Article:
Applied Methods in Community Ecology and Functional Ecology


Applied Methods in Community Ecology and Functional Ecology

Done! Next edition June 17th-21st 2019


This is a mostly practical course offering an overview on different community ecology and macroecological methods and software. These will include all steps of a research project, from the optimal sampling of communities to process inference from large-scale patterns of taxon, phylogenetic and functional diversity. Specific topics will be: (1) alpha, beta and gamma diversity; (2) estimating diversity from incomplete sampling; (3) partitioning taxonomic beta diversity; (4) community-assembly rules, (5) functional and phylogenetic diversity, (6) null models, (7) rarity and species abundance distribution. Finally, students will be asked to present own data and case studies.


This course can have a recognition of 6 ECTs for FCUL PhD students enrolling in it as part of their first doctoral year. For students only requiring 5 ECTs recognized in their specific PhD programmes  the last 6 hours of the course are not mandatory and the certificate will be on 'Topics in Applied methods in Community Ecology and Functional Ecology’.

Minimum formation: “Licenciatura” (bachelor) in Biology, Geography or related areas; (very) basic knowledge of R is required.


Directed to: PhD or MSc students in Ecology, Geography or related areas, and postdocs working in related topics

General Plan

  1.        Partitioning diversity into independent alpha, beta and gamma components - basic concepts and software (Species Diversity, Richness IV and R).
  2.        Partitioning beta diversity - multiplicative vs. additive measures of beta diversity and replacement vs richness differences components. Applications in PARTITION and R.
  3.        Estimating diversity from incomplete sampling - algorithms and applications with EstimateS and R.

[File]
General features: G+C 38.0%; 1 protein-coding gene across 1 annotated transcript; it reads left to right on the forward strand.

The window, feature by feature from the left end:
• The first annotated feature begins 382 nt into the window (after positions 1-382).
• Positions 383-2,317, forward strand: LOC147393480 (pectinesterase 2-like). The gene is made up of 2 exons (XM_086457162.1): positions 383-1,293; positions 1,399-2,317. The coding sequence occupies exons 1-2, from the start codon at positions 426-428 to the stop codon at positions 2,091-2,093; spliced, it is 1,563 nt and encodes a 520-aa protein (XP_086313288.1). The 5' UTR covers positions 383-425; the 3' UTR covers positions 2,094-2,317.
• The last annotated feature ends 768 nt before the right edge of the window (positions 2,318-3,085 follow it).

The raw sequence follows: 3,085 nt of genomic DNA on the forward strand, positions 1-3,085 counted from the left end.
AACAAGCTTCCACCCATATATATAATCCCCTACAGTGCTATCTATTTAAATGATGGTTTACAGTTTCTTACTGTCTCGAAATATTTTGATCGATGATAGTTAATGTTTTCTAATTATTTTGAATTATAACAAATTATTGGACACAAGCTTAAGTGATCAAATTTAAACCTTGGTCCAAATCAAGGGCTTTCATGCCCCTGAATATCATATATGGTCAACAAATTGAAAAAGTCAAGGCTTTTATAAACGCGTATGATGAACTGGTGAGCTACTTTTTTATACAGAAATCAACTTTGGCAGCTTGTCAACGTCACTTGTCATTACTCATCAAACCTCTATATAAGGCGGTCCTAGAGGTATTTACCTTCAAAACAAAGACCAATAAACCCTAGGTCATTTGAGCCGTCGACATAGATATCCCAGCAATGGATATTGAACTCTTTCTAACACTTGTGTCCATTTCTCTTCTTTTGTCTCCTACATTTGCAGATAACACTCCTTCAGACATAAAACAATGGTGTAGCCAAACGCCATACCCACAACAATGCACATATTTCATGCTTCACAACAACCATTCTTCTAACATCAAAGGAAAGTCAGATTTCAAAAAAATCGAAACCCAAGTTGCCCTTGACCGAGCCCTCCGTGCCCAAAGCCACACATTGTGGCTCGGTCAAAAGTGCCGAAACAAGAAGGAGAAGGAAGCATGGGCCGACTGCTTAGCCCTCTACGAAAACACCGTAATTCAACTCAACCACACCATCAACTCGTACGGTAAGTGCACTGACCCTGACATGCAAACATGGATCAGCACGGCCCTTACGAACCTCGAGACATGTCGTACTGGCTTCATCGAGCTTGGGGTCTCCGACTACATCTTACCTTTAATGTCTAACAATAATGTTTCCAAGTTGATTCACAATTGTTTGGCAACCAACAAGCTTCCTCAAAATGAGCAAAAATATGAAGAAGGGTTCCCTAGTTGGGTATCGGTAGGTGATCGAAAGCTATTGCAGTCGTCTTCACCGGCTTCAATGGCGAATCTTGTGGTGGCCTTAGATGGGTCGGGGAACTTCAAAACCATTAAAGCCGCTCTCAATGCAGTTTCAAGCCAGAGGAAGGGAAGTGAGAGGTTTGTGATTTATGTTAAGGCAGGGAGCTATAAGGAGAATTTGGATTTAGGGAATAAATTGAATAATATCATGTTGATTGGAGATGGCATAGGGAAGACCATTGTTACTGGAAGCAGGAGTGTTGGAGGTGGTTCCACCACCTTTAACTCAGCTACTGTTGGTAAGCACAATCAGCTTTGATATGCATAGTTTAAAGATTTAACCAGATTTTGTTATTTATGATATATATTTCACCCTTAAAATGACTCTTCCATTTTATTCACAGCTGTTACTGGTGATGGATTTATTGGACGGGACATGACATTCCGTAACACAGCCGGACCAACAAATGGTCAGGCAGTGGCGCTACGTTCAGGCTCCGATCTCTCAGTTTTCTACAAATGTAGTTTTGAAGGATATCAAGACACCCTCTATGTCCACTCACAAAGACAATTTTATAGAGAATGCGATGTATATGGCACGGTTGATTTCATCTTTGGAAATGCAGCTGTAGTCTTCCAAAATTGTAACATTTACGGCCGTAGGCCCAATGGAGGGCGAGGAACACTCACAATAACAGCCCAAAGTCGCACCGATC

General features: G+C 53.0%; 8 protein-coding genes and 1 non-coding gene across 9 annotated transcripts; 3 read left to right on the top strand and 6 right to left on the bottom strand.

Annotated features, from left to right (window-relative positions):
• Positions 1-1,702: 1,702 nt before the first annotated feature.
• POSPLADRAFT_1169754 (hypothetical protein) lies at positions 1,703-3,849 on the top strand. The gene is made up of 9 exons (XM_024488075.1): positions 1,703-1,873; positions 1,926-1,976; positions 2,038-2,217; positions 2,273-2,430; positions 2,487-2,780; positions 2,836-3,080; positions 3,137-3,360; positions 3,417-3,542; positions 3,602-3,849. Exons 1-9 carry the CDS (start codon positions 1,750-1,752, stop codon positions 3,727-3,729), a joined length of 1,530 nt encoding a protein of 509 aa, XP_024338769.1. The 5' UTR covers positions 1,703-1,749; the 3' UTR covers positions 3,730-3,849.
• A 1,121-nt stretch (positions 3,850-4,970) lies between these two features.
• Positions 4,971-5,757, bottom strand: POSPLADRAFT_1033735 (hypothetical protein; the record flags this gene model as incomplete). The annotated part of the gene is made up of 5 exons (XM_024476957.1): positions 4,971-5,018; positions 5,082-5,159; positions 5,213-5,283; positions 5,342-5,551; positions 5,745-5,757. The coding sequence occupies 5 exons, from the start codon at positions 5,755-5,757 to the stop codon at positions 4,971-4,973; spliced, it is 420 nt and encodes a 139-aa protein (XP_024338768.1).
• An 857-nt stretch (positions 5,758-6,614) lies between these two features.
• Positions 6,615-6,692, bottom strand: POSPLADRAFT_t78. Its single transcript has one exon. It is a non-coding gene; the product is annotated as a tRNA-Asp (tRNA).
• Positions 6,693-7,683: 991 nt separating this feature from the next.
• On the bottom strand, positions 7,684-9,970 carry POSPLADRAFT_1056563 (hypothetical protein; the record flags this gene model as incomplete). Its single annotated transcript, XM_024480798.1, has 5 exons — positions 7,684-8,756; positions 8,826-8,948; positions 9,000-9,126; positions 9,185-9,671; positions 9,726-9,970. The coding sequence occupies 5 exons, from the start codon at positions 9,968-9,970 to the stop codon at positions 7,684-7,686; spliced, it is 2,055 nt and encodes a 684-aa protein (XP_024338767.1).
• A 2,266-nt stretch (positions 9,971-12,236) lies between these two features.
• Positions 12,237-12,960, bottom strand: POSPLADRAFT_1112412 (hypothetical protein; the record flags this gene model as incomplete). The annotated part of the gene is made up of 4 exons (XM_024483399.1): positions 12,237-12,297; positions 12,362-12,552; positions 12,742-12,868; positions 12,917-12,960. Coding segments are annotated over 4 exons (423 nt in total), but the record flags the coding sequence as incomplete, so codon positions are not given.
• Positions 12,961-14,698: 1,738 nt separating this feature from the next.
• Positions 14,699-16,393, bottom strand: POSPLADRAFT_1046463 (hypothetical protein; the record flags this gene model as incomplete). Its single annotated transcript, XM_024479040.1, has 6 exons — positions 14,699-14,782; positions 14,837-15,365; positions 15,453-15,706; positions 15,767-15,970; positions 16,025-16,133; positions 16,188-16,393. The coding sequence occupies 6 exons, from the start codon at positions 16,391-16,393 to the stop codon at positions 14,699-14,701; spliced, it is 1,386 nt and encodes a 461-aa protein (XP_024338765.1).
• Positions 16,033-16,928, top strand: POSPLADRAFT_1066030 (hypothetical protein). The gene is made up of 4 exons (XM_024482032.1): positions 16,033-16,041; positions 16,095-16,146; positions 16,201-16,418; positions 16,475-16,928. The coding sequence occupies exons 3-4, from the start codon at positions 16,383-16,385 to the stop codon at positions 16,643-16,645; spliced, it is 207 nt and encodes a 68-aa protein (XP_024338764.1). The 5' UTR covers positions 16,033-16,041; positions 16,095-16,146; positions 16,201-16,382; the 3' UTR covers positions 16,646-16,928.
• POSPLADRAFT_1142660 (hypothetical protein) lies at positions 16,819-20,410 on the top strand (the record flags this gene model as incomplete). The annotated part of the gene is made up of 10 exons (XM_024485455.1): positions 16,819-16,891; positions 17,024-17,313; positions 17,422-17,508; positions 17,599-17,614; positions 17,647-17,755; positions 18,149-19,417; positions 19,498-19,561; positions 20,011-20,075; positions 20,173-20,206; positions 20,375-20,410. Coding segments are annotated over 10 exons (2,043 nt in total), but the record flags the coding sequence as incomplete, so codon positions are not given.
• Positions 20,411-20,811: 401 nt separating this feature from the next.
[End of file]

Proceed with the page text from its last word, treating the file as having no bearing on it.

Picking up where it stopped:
4.        Conceptual bases of community assembly theory.
  5.        Conceptual bases of functional and phylogenetic approaches in community ecology.
  6.        Computing functional and phylogenetic diversity (overview of the different indices and different R packages available and introduction to null models)
  7.        Rarity and Species Abundance Distribution Models (SADs) with new applications in R.
  8.        Student’s case studies.


Students fees.




Free for 1st year PhD students in the Doctoral program in Biology (FCUL), Biodiversity, Genetics and Evolution (BIODIV UL; UP) and Biology and Ecology of Global Changes (BEAG UL, UA) when the course counts credits for their formation, in which case the delivery of a final report done after the course is mandatory; 25 € for PhD students from institutions of the PEERS network (cE3c, CFE); 125 € for FCUL Master students and unemployed; 180 € for BTI, BI and other PhD students; 250 € for Professional and postdocs.

When the maximum number of students is reached 10 vacancies will be available for non-paying 1st year PhD students mentioned above, being, by order of preference: 1) cE3c students; 2) BIODIV students (not from cE3c); 3) FCUL students (not from cE3c); 4) BEAG students (not from FCUL).

How to apply

Candidates should send a short CV and motivation letter explaining why they are interested in the course, including a brief description of their research projects. Send all information and requests to Paulo A. V. Borges (

Include also in the email the following information:

Full Name:



Professional activity: Professional/Postdoc, BTI, BI (or other non-post-doc research grant), PhD student (with/ without scholarship), Lic. (Bachelor)/Master student

Academic formation:

PhD student of the 1st year of Doctoral programme BIODIV (FCUL/FCUP), Biologia (FCUL) or BEAG (FCUL or UA)?:

If yes to the above question, PhD student doing the Course to count credits for 1st year?:

PhD student of cE3c or CEF (Centro de Ecologia Funcional):?

If PhD student from another programme/centre, which: